Yazoo land fraud, name given to the sale in 1795 by an act of the Georgia legislature of vast holdings in the Yazoo River country to four land companies following the wholesale bribery of the legislators; the territory comprised most of present Alabama and Mississippi. The companies involved were the Georgia, Georgia Mississippi, Upper Mississippi, and Tennessee companies. Spain's acceptance, in the same year, of lat. 31°N as the northern boundary of West Florida (see West Florida Controversy) enhanced the value of the lands, which had formerly been claimed by Spain, and the companies set about reselling them. However, the corruption that accompanied the passage of the act was soon detected, and in 1796 a newly elected legislature rescinded it. Georgia offered to restore the purchase price to the companies, but large numbers of investors declined to accept payment and pressed their land claims. In 1802, Georgia ceded all its lands W of the Chattahoochee River to the United States for $1,250,000. By the terms of the cession agreement the Yazoo claimants were to receive 5,000,000 acres (2,025,000 hectares) or the money received from their sale, an arrangement they rejected. The Yazoo frauds came to be a vexing issue in national politics. Congress, prodded by John Randolph, declined to give the speculators any relief. But in 1810 the U.S. Supreme Court, in Fletcher v. Peck, held that their land claims were valid since the Yazoo act of 1795 constituted a contract binding on Georgia even though it was conceived in fraud. Bolstered by this decision, the speculators were later awarded more than $4,000,000 by Congress.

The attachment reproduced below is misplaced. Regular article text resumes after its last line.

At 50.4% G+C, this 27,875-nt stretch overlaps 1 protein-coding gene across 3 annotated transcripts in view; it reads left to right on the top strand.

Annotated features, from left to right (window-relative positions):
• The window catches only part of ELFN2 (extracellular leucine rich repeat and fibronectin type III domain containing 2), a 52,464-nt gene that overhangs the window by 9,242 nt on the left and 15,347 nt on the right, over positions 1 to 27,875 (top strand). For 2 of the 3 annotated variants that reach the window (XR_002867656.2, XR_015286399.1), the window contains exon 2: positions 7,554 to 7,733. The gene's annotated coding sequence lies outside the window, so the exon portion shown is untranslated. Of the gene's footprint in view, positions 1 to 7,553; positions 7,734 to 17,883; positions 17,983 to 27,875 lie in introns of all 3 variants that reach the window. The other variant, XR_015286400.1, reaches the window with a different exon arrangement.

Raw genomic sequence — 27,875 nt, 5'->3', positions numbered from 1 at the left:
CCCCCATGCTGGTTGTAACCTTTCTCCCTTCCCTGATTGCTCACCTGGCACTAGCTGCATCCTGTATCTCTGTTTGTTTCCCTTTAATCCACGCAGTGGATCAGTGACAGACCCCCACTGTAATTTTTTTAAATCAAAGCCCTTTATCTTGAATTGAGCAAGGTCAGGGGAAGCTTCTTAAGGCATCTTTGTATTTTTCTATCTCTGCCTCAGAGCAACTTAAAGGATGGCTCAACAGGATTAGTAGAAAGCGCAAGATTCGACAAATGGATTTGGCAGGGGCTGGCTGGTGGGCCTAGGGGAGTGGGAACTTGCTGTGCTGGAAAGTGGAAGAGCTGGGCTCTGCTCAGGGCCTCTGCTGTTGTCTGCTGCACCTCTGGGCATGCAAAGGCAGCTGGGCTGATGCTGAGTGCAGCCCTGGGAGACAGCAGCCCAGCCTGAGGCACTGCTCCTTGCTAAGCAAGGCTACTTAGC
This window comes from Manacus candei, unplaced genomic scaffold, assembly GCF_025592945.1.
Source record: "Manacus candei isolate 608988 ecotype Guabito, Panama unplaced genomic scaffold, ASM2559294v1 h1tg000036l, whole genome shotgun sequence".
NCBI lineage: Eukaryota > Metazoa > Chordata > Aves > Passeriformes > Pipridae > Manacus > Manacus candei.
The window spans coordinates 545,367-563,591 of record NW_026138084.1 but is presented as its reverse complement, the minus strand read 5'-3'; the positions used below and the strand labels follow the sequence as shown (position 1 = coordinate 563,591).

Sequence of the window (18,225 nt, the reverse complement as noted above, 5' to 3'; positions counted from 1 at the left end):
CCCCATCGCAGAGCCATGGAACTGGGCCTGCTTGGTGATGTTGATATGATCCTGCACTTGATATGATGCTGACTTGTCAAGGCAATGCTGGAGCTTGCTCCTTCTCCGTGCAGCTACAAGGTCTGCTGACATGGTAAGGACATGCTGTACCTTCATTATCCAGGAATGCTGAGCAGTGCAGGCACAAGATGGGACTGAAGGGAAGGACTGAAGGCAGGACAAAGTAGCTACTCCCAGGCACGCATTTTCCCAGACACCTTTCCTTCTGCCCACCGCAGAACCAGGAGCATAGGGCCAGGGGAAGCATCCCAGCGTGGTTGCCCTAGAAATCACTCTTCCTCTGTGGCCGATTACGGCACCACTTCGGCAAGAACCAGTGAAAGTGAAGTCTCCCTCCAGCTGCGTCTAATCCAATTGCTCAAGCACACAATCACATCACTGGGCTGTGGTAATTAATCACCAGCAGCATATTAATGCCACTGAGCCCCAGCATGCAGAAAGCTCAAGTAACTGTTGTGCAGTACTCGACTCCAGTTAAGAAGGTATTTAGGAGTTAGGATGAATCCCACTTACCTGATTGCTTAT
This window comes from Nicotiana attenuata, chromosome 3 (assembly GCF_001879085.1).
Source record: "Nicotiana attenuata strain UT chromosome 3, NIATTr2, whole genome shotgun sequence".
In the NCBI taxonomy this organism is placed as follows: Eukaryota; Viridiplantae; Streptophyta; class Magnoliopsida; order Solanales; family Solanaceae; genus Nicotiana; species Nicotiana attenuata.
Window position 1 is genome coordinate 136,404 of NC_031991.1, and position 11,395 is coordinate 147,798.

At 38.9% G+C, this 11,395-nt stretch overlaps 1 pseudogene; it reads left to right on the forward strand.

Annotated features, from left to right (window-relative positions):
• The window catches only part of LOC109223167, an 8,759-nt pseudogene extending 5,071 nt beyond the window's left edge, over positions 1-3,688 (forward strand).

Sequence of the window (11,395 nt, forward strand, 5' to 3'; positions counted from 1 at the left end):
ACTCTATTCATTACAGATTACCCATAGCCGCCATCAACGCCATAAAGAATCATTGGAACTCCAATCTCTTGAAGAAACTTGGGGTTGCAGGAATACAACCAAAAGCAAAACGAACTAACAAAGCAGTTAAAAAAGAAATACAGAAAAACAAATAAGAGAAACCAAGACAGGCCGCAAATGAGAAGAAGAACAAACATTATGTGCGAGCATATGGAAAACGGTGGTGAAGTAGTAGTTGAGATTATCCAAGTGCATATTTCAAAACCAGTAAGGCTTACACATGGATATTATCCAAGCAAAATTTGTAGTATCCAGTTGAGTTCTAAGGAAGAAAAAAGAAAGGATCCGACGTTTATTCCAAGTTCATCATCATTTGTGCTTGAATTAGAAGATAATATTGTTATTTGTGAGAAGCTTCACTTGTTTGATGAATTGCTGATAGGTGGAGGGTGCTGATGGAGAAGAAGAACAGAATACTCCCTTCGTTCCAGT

See C. H. Haskins, The Yazoo Land Companies (1891); C. P. Magroth, Yazoo (1966).
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